Sherman Fairchild Fellow Ariana Kaye on Jeanne Silverthorne’s artistic process.
On March 24, I had the pleasure of attending a virtual meditation and spotlight on Jeanne Silverthorne’s Dandelion Clock, guided by yoga teacher Aparna Sadananda and Phillips educator Donna Jonte as part of their weekly meditation series. This week was particularly special, as we got to hear from the artist herself after deep reflection and contemplation of her work.
Jeanne Silverthorne, Dandelion Clock, 2012, Platinum silicone rubber, phosphorescent pigment, and wire, 33 x 29 x 16 in., The Phillips Collection, Purchase, The Hereward Lester Cooke Memorial Fund, 2014
Jeanne Silverthorne first presented her work at the Phillips in 2013 as part of Intersections, a series in which contemporary artists engage the museum’s collection and architecture in different ways, creating aesthetically and conceptually diverse projects and employing varied media and approaches. Silverthorne paired 15 of her sculptures with 10 still life paintings from The Phillips Collection for her “intersection.” She titled it Vanitas!, referring to the transience of life and our mortality, while suggesting renewal and possibility, a “becoming and an undoing.” The clock in the title refers to the becoming and undoing of the dandelion, between its inception and its disappearance in nature.
During the spotlight talk, Silverthorne shared her artistic practice. She began using rubber in the 1970s after she walked into an art supply store and saw a bottle of latex rubber. She had previously been using hard plaster, but it was heavy and brittle, so after using latex rubber one time, she loved it. It is a material that cannot be broken, retains a sense of liquidity, and resembles a flesh-like material as it flops around unless it is arranged it in a particular shape. To create her rubber sculptures, Silverthorne starts with clay, modeling the shape of what she wants to create. On top of the clay, she constructs a rubber mold. When the mold is hard, she removes the clay, leaving a negative impression of the rubber. She then adds a release agent (such as Vaseline) so that what she pours into the mold doesn’t stick to it. She pours premium silicone rubber into the mold in different colors and leaves it in for 30 minutes to 16 hours.
The mixing table in Silverthorne’s studio, courtesy of the artist: “What is pictured are the buckets for the two-part silicone rubber, some silicone thinner to make the rubber flow better into narrow spaces, various pigments, and a couple of newly cast rubber hemlock flowers, part of a piece under construction.”
Silverthorne has been casting dandelions out of rubber for years. The flowers of the dandelion are made through a meticulous process of coating each white part of the flower in rubber, and the brown parts of the stem are cast in a mold replicated over 20 times. The rubber has phosphorus in it, making it glow in the dark, which, for Silverthorne, represents the perseverance of life after darkness and hardship. At the end of a tough time, there is hope.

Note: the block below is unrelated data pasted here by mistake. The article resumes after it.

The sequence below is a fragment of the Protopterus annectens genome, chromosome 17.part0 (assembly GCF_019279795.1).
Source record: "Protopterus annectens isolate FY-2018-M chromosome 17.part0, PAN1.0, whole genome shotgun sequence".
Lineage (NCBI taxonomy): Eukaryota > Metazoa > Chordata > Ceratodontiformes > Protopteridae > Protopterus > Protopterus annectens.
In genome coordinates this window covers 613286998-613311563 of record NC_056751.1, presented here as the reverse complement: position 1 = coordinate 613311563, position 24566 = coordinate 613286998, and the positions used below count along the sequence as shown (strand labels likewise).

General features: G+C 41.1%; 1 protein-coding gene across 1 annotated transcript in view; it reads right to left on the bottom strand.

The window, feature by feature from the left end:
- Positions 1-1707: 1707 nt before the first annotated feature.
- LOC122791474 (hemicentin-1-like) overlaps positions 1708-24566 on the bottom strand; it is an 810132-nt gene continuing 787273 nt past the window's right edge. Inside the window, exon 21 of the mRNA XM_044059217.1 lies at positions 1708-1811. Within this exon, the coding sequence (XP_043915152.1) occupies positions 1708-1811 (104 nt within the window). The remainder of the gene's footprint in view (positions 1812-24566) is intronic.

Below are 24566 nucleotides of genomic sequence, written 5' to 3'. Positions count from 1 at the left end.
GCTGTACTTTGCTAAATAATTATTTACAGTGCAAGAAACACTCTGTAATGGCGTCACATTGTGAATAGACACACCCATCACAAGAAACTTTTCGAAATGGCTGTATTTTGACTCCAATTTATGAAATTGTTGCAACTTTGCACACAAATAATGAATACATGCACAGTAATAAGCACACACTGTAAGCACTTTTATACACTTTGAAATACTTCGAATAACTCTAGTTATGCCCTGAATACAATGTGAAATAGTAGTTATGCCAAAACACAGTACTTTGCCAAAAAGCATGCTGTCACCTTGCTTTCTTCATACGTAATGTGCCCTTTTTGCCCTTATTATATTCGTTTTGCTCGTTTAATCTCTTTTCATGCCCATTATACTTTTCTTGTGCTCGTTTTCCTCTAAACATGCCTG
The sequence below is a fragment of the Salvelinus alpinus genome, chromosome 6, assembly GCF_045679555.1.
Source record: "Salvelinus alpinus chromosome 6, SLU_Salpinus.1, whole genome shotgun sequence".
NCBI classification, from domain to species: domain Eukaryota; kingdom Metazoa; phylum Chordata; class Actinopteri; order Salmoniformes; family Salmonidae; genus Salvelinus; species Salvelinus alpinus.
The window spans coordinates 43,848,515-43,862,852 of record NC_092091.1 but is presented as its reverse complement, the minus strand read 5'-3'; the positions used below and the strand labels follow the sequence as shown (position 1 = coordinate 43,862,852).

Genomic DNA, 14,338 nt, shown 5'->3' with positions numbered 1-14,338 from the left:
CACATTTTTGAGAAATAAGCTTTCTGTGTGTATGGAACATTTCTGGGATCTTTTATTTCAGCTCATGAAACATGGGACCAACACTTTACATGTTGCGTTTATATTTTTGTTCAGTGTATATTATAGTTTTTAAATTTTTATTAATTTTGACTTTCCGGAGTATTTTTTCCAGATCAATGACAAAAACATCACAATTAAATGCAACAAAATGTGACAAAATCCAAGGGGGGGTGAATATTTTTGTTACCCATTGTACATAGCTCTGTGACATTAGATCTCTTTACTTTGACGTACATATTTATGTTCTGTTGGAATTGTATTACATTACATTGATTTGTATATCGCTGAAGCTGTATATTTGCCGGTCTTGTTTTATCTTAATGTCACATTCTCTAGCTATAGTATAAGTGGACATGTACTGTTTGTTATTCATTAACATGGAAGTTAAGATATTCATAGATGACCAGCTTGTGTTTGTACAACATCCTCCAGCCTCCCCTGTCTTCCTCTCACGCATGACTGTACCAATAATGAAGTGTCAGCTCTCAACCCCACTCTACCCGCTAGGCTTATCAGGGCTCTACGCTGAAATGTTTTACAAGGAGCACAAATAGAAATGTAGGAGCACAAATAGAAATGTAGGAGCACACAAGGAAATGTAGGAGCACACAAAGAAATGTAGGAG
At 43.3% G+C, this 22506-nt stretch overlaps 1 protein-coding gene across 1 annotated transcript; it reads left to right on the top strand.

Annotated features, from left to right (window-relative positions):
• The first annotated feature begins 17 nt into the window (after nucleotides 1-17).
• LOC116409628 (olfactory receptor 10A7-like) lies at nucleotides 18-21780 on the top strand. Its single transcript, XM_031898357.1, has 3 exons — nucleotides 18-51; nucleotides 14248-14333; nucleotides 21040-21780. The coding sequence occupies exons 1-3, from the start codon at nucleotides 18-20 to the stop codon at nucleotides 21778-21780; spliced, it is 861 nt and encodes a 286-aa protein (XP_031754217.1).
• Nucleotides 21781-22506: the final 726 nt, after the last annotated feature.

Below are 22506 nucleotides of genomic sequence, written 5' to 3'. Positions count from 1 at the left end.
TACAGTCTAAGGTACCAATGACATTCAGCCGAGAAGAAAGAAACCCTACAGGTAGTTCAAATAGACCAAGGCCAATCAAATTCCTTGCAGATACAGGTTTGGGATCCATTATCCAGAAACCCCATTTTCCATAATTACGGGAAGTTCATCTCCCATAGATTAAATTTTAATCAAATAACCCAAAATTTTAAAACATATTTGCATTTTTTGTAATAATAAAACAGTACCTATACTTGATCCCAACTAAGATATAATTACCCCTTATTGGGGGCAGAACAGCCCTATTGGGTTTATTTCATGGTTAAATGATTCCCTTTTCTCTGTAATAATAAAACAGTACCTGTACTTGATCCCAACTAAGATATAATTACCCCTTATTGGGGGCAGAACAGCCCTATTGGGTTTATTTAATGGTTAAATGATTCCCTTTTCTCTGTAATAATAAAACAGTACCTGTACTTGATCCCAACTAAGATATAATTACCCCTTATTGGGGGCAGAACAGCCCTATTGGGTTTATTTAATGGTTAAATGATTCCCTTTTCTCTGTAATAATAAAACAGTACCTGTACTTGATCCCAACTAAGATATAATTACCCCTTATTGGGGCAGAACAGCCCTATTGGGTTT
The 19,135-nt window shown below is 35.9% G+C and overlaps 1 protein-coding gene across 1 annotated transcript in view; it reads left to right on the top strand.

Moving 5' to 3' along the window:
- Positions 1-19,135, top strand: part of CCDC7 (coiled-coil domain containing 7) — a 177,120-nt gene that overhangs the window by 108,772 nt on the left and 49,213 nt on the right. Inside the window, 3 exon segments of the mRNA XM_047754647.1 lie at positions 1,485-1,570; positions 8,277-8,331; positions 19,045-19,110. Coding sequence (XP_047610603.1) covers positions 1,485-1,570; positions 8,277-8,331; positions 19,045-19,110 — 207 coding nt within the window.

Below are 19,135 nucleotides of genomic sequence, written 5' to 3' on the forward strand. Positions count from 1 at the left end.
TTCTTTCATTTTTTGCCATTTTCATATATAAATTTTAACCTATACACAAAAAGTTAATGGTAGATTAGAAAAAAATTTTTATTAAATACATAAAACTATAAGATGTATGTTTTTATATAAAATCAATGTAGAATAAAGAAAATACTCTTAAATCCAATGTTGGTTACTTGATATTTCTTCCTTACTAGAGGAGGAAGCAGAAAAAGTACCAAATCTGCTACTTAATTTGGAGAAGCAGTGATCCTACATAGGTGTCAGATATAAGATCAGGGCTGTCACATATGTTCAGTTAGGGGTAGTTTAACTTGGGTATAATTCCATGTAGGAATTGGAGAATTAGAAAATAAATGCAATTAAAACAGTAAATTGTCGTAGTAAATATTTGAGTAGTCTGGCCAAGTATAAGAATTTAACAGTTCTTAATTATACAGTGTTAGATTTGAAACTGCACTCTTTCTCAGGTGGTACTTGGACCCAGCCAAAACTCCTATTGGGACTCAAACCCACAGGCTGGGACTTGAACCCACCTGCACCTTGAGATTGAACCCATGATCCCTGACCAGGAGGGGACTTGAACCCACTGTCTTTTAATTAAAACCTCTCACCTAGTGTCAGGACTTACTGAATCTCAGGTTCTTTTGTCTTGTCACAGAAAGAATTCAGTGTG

The work itself is an enlargement of the dandelion. Silverthorne makes most of her works either in miniature or extra large. She quotes her rationale from William James: “We learn most of the thing from viewing it under a microscope or in its most exaggerated form.” By looking at the dandelion in its large form, we learn about the intricacies of the flower. Silverthorne recently found out that you can make rubber itself from a dandelion! Dandelions emit a juice of latex, and latex is rubber. The juice that dandelions emit presents a hope for the use of more eco-friendly materials. Silverthorne mentioned that people have been using plants to make rubber for centuries.
The artist also shared the vast historical significance of dandelions as well as some interesting facts about the plant: Dandelions can remain in place for up to 16 years. Each piece of fluff can make hundreds more dandelions. Flowers are common symbols: roses connote love; dandelions signify fate and chance. The game “She loves me, she loves me not” (now usually played with a flower with petals) used to be played on a dandelion: A person would think about someone, then blow on each fluff, ending up with a prophecy about whether or not they are loved by the person they were thinking about. Additionally, the dandelion (in its flower form) was called the “shepherd’s timepiece” or the “shepherd’s clock” because the petals of the dandelion open when the sun rises and close during darkness. Shepherds were so attuned to this process that it helped them figure out the time of day.
To learn more about artists from the collection through a lens of wellness, join us for Aparna Sadananda and Donna Jonte’s weekly meditation, every Wednesday at 12:45 pm on Zoom.